Tig Notaro: Nothing matters, and that's a good thing

The comedian gets zen in an interview about life, loss and embracing the void -- in a good way

Published June 10, 2013 9:00PM (EDT)

    (AP Photo/Kate Lacey for The Daily)
(AP Photo/Kate Lacey for The Daily)

The world loves Tig Notaro. And why shouldn't we? The comedian blew up in 2012 after a brutally honest and genuinely hilarious set about receiving a stage II breast cancer diagnosis -- following the sudden death of her mother -- caught the attention of Louis C.K. and Conan O'Brien. Since then, a whole lot of well-deserved success has come her way, and Notaro has become equally renowned for her comedy chops as she is for her sage perspective on life.

As it turns out, experiencing immense tragedy and coming out the other side can teach you a few things, as Notaro told xoJane in an interview on Monday.

On living in the moment

And as far as in the moment, it is so challenging, no matter where you are, before or after something so drastic. But what I’ve talked about a lot with people through this is how repeatedly in such a small period of time I had to surrender -- and it just kind of applies across the board, having to surrender to what is happening.

You can’t help but go into some degree of denial, or tell yourself a story to get yourself through. But from losing my mother to cancer, to any sort of thing that was going on, it's about being in that moment and trying to realize what is happening, what is really happening.

On why nothing matters (and why that's actually OK)

I was just talking on my podcast about freedom and Sept. 11, when the towers were hit and the paper from the offices were slowly falling and I guess even ended up in New Jersey, they were everywhere, and I think about those papers. That someone had a boss riding their ass about that and it was so important and it needed to be filed and wait it’s not in the right file! And it’s just the papers floating away and everything’s going to be fine ...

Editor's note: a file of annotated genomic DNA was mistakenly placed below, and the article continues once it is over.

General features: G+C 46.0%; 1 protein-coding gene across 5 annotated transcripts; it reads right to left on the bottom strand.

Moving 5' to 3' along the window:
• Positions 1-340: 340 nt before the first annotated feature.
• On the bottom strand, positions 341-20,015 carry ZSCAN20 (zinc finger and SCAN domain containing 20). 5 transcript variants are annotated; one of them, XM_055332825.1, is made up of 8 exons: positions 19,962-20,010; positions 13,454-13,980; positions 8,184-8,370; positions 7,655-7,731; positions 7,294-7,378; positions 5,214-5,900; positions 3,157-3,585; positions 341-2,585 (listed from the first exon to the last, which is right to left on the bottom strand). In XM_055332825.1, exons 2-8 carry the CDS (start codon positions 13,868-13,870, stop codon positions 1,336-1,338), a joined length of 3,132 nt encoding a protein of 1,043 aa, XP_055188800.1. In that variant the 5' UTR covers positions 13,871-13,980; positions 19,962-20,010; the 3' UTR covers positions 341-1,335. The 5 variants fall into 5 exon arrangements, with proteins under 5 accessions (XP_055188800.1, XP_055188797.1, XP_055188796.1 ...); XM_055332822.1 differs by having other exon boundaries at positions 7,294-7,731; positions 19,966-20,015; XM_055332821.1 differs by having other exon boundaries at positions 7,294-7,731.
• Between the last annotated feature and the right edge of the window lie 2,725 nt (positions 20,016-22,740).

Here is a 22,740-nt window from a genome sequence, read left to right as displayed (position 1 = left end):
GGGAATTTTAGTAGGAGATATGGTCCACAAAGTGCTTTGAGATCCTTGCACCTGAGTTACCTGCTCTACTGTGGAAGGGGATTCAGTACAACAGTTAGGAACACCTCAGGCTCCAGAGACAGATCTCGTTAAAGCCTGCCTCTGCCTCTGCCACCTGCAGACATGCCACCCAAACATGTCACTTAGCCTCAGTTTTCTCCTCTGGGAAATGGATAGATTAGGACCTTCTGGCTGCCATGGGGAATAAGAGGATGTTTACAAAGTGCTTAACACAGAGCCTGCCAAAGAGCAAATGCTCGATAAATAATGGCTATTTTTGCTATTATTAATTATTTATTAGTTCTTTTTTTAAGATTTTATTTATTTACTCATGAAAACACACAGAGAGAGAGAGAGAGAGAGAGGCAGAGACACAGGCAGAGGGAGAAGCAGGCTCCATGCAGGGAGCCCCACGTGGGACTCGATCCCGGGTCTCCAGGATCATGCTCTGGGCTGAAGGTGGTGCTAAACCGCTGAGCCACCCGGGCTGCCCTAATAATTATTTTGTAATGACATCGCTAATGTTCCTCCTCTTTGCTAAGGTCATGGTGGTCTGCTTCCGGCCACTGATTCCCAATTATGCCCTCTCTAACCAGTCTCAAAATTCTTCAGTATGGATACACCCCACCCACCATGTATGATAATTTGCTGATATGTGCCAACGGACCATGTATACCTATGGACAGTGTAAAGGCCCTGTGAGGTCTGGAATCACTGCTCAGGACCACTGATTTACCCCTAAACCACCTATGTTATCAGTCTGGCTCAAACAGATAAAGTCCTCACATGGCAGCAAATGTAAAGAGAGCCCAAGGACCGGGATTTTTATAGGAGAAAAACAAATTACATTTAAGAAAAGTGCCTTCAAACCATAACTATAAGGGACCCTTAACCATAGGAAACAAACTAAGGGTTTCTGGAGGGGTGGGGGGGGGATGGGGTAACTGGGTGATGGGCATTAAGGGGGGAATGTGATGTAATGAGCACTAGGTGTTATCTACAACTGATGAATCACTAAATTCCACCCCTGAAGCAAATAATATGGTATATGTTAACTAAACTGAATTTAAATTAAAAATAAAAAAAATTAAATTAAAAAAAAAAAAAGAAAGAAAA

I hate to keep going back to Sept. 11th but it’s one of those drastic things. I remember hearing the terrorists told the passengers to call their loved ones, because they were going to die. And you know, I experienced that, I felt that way, when I got the call that my mother fell and hit her head. That I couldn’t say goodbye to her, and you know, you’re making your phone calls and the plane is headed for the building -- that’s all the time you have left with that person, as you’re going toward the building and that’s the moment when you realize nothing matters in a positive way. There’s something very depressing but also freeing about nothing mattering.

This is the time you have left. That’s it. You make your call. And in that call you’re not going to say, "Remember how you pissed me off?'" That’s not what you’re going to say.

>On not being scared of death

I don’t want to die more than ever. I didn’t want to die. But I kind of resigned myself, not just cancer but also with the bacterial infection C. Diff ... I do not want to die like crazy. Like when I had C. Diff, everyone knows what cancer is, they understand it, but when I had C. Diff, it’s still very painful, deadly, and scary, and I was home from my mother's funeral just wasting away and I really was resigned that I was going to die in Texas. I wasn’t really reaching out to friends because no one could really understand what I had.

My girlfriend understood because she had been with me, and she was seeing the whole thing, but I just did the checklist: I’ve been in love, I’ve traveled the world, my career has succeeded. I was just counting off everything and just like, "OK take me." But I didn’t want to die. I had an amazing life and luckily I don’t have to worry about that for now.

By Katie McDonough

Katie McDonough is Salon's politics writer, focusing on gender, sexuality and reproductive justice. Follow her on Twitter @kmcdonovgh or email her at kmcdonough@salon.com.

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Cancer Comedy Death Life Tig Notaro Tragedy